FILED UNDER: US Politics, World Politics,
James Joyner
About James Joyner
James Joyner is Professor and Department Head of Security Studies at Marine Corps University's Command and Staff College and a nonresident senior fellow at the Scowcroft Center for Strategy and Security at the Atlantic Council. He's a former Army officer and Desert Storm vet. Views expressed here are his own. Follow James on Twitter @DrJJoyner.

Comments

  1. john personna says:

    Those of us reading this survived Cheney, but it’s important to remember that many other innocents did not.

    (US focus, and literal “survivor bias.”)

  2. Hey Norm says:

    It’s interesting, to the conspiracy theorist in me, that after Bush decided not to bomb the Syrian nuclear plant – Isreal went ahead and did it. Does anyone seriously think Cheney’s hand was not involved in that?
    I haven’t read any of the excerpts yet. When I do I will be curious to read about any sense of accountibility for 9.11 happening on their watch.

  3. Jay Tea says:

    The Syrian bombing was a very, very good move. The reaction of the Arab/Muslim world was deafening silence, and it was carried out by Israel; if they didn’t go ape over Israel doing it, they wouldn’t have gotten more bent out of shape if we’d done it.

    On the other hand, Israel is really, really good at this, and we didn’t need to do it ourselves.

    Also, the quote seems slightly messed up. The bit about the enhanced interrogations bit is at the end of the resignation letter paragraph with absolutely no context.

    J.

  4. Hey Norm says:

    Just one more thing…the only people in the world who don’t believe waterboarding is torture are Cheney, and his sychophants.

  5. michael reynolds says:

    In the appendix to Cheney’s book is the complete list of countries he recommended we not bomb:

    Canada
    Botswana

  6. Boyd says:

    @Hey Norm: False. There are a lot of folks who disagree with you on that point, and not because they’re Cheney’s lapdogs. Many of us don’t believe it’s torture because, after having been through it ourselves, we’ve decided on our own that our personal experience tells us it’s not torture. I’m sure you think us fools and bloodthirsty warmongers for merely entertaining that position, but the point remains: It’s got absolutely zero to do with the former Vice President.

    But keep telling yourself that lie. I’m sure it’ll somehow benefit you eventually.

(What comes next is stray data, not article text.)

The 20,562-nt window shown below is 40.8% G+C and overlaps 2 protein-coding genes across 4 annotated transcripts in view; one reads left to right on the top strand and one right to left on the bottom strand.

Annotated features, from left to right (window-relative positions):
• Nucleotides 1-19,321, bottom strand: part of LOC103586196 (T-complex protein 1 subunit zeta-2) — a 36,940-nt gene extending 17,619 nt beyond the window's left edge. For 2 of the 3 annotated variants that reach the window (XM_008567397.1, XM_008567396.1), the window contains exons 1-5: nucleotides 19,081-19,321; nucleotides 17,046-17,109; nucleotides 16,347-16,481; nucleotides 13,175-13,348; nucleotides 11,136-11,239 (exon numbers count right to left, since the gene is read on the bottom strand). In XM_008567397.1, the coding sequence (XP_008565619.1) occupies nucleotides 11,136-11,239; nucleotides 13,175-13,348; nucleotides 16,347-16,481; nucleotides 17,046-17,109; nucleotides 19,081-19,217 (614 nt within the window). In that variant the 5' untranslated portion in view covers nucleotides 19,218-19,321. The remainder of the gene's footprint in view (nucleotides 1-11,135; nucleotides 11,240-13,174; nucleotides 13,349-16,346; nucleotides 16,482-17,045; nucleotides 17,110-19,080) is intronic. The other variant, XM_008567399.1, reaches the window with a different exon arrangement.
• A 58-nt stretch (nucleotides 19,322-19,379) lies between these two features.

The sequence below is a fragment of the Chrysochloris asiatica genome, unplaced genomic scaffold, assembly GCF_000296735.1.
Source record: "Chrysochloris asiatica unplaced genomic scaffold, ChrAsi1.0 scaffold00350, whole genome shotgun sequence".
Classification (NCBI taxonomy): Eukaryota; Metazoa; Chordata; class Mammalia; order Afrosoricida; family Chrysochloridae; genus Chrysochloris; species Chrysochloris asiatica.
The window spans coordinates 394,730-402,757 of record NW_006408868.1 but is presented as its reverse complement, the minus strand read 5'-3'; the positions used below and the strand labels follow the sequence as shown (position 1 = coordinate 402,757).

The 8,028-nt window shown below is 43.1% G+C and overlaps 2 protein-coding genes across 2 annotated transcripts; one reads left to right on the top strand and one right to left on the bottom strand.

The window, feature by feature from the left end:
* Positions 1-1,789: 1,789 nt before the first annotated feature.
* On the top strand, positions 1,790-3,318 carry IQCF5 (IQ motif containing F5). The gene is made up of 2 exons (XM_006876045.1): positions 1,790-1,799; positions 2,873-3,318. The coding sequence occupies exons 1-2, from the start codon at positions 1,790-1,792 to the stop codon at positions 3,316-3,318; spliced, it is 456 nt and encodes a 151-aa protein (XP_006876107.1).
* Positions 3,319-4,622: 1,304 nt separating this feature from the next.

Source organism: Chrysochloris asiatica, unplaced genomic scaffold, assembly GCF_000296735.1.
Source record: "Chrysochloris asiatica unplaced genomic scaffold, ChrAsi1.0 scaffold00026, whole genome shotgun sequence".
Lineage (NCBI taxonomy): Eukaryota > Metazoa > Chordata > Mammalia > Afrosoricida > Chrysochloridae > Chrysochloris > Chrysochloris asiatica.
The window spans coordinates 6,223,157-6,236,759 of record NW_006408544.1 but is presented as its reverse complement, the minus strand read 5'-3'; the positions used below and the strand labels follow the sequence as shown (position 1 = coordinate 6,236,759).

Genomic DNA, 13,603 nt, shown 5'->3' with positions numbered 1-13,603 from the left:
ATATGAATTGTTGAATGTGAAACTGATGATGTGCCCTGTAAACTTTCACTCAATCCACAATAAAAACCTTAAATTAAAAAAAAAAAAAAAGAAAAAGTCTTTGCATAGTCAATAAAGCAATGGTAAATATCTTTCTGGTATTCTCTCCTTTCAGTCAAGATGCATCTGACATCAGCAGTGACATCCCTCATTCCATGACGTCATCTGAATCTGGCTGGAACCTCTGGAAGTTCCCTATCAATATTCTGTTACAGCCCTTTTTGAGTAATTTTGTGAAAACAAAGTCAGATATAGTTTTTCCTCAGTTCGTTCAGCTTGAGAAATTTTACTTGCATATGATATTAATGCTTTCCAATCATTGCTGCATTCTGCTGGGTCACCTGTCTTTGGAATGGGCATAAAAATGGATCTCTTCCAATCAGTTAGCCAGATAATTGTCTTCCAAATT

7. rodney dill says:

    @michael reynolds: What? How did he miss Botswana. So many countries, so little time.

  8. EddieInCA says:

    @michael reynolds:

    In the appendix to Cheney’s book is the complete list of countries he recommended we not bomb:

    Canada
    Botswana

    Fixed that for you Michael.

  9. Boyd says:

    James, there are many potential factors that may have played into the “Syria show-of-hands showdown” that we just don’t know about. It’s certainly plausible that others may have agreed with Cheney, but already knew how the President was going to decide, and wanted to be team players. Or any other number of factors that would have yielded the same result: only the VP voting for bombing Syria.

    I’m not saying that this event happened any particular way, but I think there are many possible, even likely scenarios that involve people agreeing with the VP but being unwilling to say so.

  10. Hey Norm says:

    @ Boyd…
    Just because you don’t recoginize yourself as a sychophant doesn’t mean you are not one.
    If Saddam or OBL had used the very same procedure on an American everyone would be screaming War Criminal at the top of their lungs.
    Because Cheney advocated for it you are not.
    But Marc Thieissen agrees with you so you have that going for you…which is nice.
    It’s pretty basic math.

  11. Boyd says:

    @Hey Norm: You are truly incredible. I’m sure you agree on that point, at least.

  12. Jay Tea says:

    @Hey Norm: It’s SYCOPHANT, dammit. If you’re going to insult people, at least get it right. It takes away a lot of the impact when you make yourself look stupid when insulting others.

    J.

  13. Jay Tea says:

    @Hey Norm: No, I wouldn’t. But I find it entertaining that in your fantasy world, the guys who routinely behead prisoners and feed people feet-first into plastic shredders would also use an interrogation technique that involves having a doctor on hand to make absolutely certain the subject is not injured, that the interrogators themselves go through the procedures they’re applying, and have lawyers review and critique techniques before they’re used…

    J.

  14. Hey Norm says:

    JTea..
    Your argument is – suprise – based on false logic. Yes – you are correct – beheading is bad. Yes – you are correct – shredding people is bad. Neither of those things makes waterboarding good…even with doctors present and having idiots like John Yoo say it’s alright.
    If your argument is based on faulty logic then it’s not much of an argument – even if your spelling is perfect.

  15. liberty60 says:

    I am reading “Theodore Rex”, Edmund Morris’ excellent biography of Teddy RooseveltM

    In it, he describes how the US was fight Muslim insurgents in the Phillipines, and reports had surfaced about American soldiers performing the “water cure” on Muslim prisonersM

    The report caused outrage in Washington, and TR felt shame and embarrassment about it.

    Oddly enough, even among the crowd of militarty veterans, men who had experienced firsthand the horrors of Antietam the wasn’t any debate about whether it was torture or not.

    Oh and by the way, TR deflected the criticism exactly as Jay Tea does, by waving the bloody shirt of atrocities done against our boys.